# stepfun

0th

Percentile

##### Step Functions - Creation and Class

Given the vectors $(x, \dots, x[n])$ and $(y, y, \dots, y[n])$ (one value more!), stepfun(x, y, ...) returns an interpolating ‘step’ function, say fn. I.e., $fn(t) = c$$[i]$ (constant) for $t in ( x[i], x[i+1])$ and at the abscissa values, if (by default) right = FALSE, $fn(x[i]) = y[i]$ and for right = TRUE, $fn(x[i]) = y[i-1]$, for $i=1, \dots, n$.

The value of the constant $c[i]$ above depends on the ‘continuity’ parameter f. For the default, right = FALSE, f = 0, fn is a cadlag function, i.e., continuous from the right, limits from the left, so that the function is piecewise constant on intervals that include their left endpoint. In general, $c[i]$ is interpolated in between the neighbouring $y$ values, $c[i] = (1-f)*y[i] + f*y[i+1]$. Therefore, for non-0 values of f, fn may no longer be a proper step function, since it can be discontinuous from both sides, unless right = TRUE, f = 1 which is left-continuous (i.e., constant pieces contain their right endpoint).

Keywords
dplot
##### Usage
stepfun(x, y, f = as.numeric(right), ties = "ordered", right = FALSE)
is.stepfun(x)
knots(Fn, ...)
as.stepfun(x, ...)
"print"(x, digits = getOption("digits") - 2, ...)
"summary"(object, ...)
##### Arguments
x
numeric vector giving the knots or jump locations of the step function for stepfun(). For the other functions, x is as object below.
y
numeric vector one longer than x, giving the heights of the function values between the x values.
f
a number between 0 and 1, indicating how interpolation outside the given x values should happen. See approxfun.
ties
Handling of tied x values. Either a function or the string "ordered". See approxfun.
right
logical, indicating if the intervals should be closed on the right (and open on the left) or vice versa.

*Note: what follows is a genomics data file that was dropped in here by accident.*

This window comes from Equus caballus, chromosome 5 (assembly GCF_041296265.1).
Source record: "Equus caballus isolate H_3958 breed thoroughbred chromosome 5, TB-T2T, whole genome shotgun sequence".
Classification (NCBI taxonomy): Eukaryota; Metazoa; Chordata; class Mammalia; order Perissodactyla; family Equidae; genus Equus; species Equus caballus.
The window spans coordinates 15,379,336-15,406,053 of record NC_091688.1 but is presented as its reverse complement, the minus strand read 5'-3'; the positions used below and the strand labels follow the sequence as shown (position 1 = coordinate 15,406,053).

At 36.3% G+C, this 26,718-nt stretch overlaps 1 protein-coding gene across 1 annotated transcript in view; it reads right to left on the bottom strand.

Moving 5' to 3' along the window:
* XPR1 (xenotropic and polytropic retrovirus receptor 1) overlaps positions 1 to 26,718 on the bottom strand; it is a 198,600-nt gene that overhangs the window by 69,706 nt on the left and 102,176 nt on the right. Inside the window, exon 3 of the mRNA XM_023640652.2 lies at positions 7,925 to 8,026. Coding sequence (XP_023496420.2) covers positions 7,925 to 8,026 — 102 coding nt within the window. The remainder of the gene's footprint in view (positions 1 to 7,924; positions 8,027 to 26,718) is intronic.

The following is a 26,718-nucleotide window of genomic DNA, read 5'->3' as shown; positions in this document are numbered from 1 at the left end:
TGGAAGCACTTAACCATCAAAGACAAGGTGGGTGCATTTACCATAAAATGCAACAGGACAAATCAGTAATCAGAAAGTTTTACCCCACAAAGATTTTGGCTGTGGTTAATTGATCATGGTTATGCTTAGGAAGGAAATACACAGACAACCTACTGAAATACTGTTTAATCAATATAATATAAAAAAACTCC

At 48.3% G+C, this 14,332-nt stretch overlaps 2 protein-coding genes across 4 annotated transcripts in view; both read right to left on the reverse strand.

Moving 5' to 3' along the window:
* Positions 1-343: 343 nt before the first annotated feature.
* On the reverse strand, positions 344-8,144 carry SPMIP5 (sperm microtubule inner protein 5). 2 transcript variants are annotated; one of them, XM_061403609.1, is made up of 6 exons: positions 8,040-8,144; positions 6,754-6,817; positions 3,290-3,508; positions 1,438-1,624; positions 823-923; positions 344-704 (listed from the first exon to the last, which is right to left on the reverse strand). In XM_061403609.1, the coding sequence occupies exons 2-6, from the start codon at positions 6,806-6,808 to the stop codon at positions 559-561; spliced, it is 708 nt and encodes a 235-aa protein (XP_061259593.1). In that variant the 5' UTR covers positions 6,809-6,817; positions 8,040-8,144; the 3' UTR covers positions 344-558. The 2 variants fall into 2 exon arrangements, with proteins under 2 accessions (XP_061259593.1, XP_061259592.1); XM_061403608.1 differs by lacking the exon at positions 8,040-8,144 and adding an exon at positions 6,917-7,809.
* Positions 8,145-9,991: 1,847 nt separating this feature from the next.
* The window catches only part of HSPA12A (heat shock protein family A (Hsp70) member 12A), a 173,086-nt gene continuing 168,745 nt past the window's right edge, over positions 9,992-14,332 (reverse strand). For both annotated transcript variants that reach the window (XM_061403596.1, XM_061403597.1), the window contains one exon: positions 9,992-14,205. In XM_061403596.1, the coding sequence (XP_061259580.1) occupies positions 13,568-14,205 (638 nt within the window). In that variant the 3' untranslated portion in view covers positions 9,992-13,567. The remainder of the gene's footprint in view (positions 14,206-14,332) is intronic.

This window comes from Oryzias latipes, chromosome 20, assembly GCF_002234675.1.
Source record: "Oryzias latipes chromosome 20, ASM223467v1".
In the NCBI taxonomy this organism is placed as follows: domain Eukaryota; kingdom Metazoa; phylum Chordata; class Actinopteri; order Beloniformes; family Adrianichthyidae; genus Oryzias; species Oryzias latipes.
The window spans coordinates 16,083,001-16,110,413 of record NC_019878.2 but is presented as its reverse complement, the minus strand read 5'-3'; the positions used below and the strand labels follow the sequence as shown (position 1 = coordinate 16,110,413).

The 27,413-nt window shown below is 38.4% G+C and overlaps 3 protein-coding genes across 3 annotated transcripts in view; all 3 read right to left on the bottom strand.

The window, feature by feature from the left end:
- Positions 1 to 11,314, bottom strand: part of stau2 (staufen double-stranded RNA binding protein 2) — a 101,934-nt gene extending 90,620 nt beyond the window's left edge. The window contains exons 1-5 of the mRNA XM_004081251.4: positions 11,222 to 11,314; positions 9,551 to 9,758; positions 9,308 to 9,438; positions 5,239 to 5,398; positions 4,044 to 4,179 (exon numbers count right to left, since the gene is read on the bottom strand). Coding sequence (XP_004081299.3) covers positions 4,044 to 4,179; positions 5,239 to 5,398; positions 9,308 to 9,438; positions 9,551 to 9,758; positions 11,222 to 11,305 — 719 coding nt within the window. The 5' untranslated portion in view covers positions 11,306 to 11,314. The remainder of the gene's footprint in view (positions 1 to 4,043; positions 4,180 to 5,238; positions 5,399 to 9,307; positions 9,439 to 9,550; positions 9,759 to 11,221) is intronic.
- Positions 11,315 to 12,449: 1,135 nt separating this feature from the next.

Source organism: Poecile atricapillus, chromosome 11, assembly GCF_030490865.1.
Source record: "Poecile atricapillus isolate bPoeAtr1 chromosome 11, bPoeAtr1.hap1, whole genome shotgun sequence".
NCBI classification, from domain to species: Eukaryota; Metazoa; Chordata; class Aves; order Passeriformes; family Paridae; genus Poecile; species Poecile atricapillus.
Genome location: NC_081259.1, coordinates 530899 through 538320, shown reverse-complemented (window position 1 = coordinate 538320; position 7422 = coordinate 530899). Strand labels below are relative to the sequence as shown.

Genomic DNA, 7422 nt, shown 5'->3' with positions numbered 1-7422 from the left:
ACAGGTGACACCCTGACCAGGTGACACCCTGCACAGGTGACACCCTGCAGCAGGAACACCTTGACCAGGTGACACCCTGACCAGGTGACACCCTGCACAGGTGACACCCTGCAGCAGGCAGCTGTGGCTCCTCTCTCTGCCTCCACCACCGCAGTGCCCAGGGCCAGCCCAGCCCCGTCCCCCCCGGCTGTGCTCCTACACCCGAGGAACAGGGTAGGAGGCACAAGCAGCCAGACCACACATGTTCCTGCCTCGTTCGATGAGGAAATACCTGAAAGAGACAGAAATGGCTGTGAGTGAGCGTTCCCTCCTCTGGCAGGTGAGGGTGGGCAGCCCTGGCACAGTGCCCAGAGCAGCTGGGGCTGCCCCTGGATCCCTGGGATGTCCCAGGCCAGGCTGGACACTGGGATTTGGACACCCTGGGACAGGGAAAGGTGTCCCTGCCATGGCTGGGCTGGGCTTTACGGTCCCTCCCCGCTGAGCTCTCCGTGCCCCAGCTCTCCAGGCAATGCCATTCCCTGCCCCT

Fn, object
an R object inheriting from "stepfun".
digits
number of significant digits to use, see print.
...
potentially further arguments (required by the generic).
##### Value

A function of class "stepfun", say fn.There are methods available for summarizing ("summary(.)"), representing ("print(.)") and plotting ("plot(.)", see plot.stepfun) "stepfun" objects.The environment of fn contains all the information needed;
"x","y"
the original arguments
"n"
number of knots (x values)
"f"
continuity parameter
"yleft", "yright"
the function values outside the knots
"method"
(always == "constant", from approxfun(.)).
The knots are also available via knots(fn).

##### Note

The objects of class "stepfun" are not intended to be used for permanent storage and may change structure between versions of R (and did at R 3.0.0). They can usually be re-created by

    eval(attr(old_obj, "call"), environment(old_obj))
since the data used is stored as part of the object's environment.

ecdf for empirical distribution functions as special step functions and plot.stepfun for plotting step functions.

approxfun and splinefun.

##### Aliases
• stepfun
• is.stepfun
• as.stepfun
• print.stepfun
• summary.stepfun
• knots
##### Examples
library(stats) y0 <- c(1., 2., 4., 3.) sfun0 <- stepfun(1:3, y0, f = 0) sfun.2 <- stepfun(1:3, y0, f = 0.2) sfun1 <- stepfun(1:3, y0, f = 1) sfun1c <- stepfun(1:3, y0, right = TRUE) # hence f=1 sfun0 summary(sfun0) summary(sfun.2) ## look at the internal structure: unclass(sfun0) ls(envir = environment(sfun0)) x0 <- seq(0.5, 3.5, by = 0.25) rbind(x = x0, f.f0 = sfun0(x0), f.f02 = sfun.2(x0), f.f1 = sfun1(x0), f.f1c = sfun1c(x0)) ## Identities : stopifnot(identical(y0[-1], sfun0 (1:3)), # right = FALSE identical(y0[-4], sfun1c(1:3))) # right = TRUE 
Documentation reproduced from package stats, version 3.2.5, License: Part of R 3.2.5

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